[1] WAC’s motion also requested from Philips additional documents related to prior art (denied) and invalidity charts (allowed).

14Feb/18Off

Damages opinion related to FRAND excluded due to lack of supporting evidence

The Eastern District of Texas, Tyler Division, Magistrate Judge K. Nicole Mitchell presiding, in Network-1 Techs., Inc. v. Alcatel-Lucent USA, Inc.,[1] Civil Action 6:11-cv-492-RWS-KNM (E.D.TX Sept. 21, 2017) granted-in-part Plaintiff’s motion to exclude certain opinions of Defendant Hewlett-Packard Company’s (“HP”) F/RAND licensing expert M. Ray Perryman.  The patent-at-issue relates to remotely powering access equipment over an Ethernet network, an act which is essential for practicing certain IEEE standards.  Under Rule 702 of the Federal Rules of Evidence, as well as the Daubert standard, the Court analyzed Plaintiff’s motion to exclude HP’s expert’s opinions on 1) royalty stacking; 2) applying definitions from an IEEE document to its patent policy; 3) patent hold-up; and 4) influence of the threat of an injunction on past licenses.  Due to a lack of supporting evidence, the Court excluded Perryman’s opinions, with the exception that Perryman would be allowed to apply the definitions from an IEEE document to Plaintiff’s patent policy.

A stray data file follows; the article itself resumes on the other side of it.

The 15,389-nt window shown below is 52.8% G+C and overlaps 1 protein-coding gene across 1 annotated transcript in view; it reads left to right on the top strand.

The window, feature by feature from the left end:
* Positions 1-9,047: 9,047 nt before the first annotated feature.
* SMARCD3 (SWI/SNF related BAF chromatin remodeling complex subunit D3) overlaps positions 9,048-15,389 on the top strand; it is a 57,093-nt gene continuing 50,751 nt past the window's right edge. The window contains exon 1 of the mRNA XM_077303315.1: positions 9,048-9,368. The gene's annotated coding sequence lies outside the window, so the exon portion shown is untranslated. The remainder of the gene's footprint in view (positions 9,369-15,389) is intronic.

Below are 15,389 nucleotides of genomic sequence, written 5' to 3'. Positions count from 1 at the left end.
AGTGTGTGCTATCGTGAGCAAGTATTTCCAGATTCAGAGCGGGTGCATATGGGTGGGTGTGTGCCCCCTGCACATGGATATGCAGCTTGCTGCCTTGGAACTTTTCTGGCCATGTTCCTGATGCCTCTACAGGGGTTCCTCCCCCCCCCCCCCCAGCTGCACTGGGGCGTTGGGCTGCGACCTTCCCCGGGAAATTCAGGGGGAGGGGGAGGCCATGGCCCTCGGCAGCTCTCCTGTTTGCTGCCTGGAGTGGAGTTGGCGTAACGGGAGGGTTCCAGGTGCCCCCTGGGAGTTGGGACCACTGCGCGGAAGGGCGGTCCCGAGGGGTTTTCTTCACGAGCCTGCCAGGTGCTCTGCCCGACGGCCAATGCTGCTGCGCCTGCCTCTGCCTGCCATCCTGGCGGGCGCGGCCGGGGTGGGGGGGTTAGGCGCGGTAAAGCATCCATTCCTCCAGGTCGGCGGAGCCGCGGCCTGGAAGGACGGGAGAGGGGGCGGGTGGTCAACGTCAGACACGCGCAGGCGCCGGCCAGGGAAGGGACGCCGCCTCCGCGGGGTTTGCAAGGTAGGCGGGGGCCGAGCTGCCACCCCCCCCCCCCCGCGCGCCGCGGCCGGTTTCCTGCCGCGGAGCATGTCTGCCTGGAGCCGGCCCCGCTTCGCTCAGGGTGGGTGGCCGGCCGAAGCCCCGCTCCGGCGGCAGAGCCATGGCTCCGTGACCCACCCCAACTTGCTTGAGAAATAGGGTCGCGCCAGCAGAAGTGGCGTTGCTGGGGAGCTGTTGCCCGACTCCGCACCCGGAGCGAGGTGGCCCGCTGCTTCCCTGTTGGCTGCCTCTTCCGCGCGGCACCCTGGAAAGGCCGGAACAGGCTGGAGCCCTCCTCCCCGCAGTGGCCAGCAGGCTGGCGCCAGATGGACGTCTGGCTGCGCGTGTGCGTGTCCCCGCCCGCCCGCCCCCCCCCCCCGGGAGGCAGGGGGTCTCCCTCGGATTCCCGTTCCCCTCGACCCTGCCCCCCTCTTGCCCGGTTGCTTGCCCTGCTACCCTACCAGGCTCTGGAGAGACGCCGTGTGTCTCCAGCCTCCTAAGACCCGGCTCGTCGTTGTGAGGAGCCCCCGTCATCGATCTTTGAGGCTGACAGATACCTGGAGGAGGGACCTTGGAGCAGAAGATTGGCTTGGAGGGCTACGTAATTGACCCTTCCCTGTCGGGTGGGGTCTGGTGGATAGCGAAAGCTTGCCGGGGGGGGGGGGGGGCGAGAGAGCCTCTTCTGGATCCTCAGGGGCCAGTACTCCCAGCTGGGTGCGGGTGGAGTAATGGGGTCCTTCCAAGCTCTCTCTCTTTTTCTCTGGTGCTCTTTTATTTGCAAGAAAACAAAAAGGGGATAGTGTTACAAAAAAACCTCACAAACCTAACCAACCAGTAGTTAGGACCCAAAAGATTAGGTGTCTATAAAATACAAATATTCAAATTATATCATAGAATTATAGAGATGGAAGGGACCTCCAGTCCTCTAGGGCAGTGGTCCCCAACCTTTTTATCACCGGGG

4Dec/17Off

Blue Gentian, LLC v. Tristar Prods., Inc. (1:13-cv-1758 NLH/AMD) D.N.J (J. Noel L. Hillman)

The District of New Jersey, Judge Noel Hillman presiding, in Blue Gentian, LLC v. Tristar Prods., Inc.,[1] Civil Action 1:13-cv-1758 NLH/AMD (D.N.J. Nov. 14, 2017), issued an order concerning the relevance of a settlement agreement in determining a reasonable royalty.  Judge Hillman affirmed the Magistrate Judge’s ruling that the settlement agreement was relevant to the calculation of a reasonable royalty and must be produced. 

18Oct/17Off

D Minn addresses inexorable flow, non-infringing alternatives, EMVR, apportionment